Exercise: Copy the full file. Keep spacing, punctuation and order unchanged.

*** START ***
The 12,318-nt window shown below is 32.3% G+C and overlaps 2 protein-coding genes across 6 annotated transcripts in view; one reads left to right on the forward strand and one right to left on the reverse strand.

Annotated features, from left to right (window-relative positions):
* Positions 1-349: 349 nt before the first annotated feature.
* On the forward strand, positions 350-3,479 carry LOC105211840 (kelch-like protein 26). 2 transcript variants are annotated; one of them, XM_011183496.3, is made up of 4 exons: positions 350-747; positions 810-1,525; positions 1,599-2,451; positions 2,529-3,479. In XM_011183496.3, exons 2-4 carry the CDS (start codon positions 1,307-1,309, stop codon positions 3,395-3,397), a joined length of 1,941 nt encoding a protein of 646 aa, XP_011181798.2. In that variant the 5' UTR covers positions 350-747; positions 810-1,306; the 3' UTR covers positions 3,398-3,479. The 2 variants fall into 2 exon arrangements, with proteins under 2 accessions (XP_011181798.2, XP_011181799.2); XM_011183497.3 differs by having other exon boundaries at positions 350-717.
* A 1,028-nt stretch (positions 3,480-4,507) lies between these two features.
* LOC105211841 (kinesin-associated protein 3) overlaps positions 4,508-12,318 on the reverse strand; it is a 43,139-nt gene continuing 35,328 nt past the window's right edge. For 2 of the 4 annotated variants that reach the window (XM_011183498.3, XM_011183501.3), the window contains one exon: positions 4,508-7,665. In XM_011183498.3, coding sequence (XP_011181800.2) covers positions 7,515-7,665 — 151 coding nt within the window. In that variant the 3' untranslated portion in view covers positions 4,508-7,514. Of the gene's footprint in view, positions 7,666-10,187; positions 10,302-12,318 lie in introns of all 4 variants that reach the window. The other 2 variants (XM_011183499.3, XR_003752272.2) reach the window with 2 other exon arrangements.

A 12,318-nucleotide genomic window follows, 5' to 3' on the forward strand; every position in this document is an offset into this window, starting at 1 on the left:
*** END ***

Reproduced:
The 12,318-nt window shown below is 32.3% G+C and overlaps 2 protein-coding genes across 6 annotated transcripts in view; one reads left to right on the forward strand and one right to left on the reverse strand.

Annotated features, from left to right (window-relative positions):
* Positions 1-349: 349 nt before the first annotated feature.
* On the forward strand, positions 350-3,479 carry LOC105211840 (kelch-like protein 26). 2 transcript variants are annotated; one of them, XM_011183496.3, is made up of 4 exons: positions 350-747; positions 810-1,525; positions 1,599-2,451; positions 2,529-3,479. In XM_011183496.3, exons 2-4 carry the CDS (start codon positions 1,307-1,309, stop codon positions 3,395-3,397), a joined length of 1,941 nt encoding a protein of 646 aa, XP_011181798.2. In that variant the 5' UTR covers positions 350-747; positions 810-1,306; the 3' UTR covers positions 3,398-3,479. The 2 variants fall into 2 exon arrangements, with proteins under 2 accessions (XP_011181798.2, XP_011181799.2); XM_011183497.3 differs by having other exon boundaries at positions 350-717.
* A 1,028-nt stretch (positions 3,480-4,507) lies between these two features.
* LOC105211841 (kinesin-associated protein 3) overlaps positions 4,508-12,318 on the reverse strand; it is a 43,139-nt gene continuing 35,328 nt past the window's right edge. For 2 of the 4 annotated variants that reach the window (XM_011183498.3, XM_011183501.3), the window contains one exon: positions 4,508-7,665. In XM_011183498.3, coding sequence (XP_011181800.2) covers positions 7,515-7,665 — 151 coding nt within the window. In that variant the 3' untranslated portion in view covers positions 4,508-7,514. Of the gene's footprint in view, positions 7,666-10,187; positions 10,302-12,318 lie in introns of all 4 variants that reach the window. The other 2 variants (XM_011183499.3, XR_003752272.2) reach the window with 2 other exon arrangements.

A 12,318-nucleotide genomic window follows, 5' to 3' on the forward strand; every position in this document is an offset into this window, starting at 1 on the left: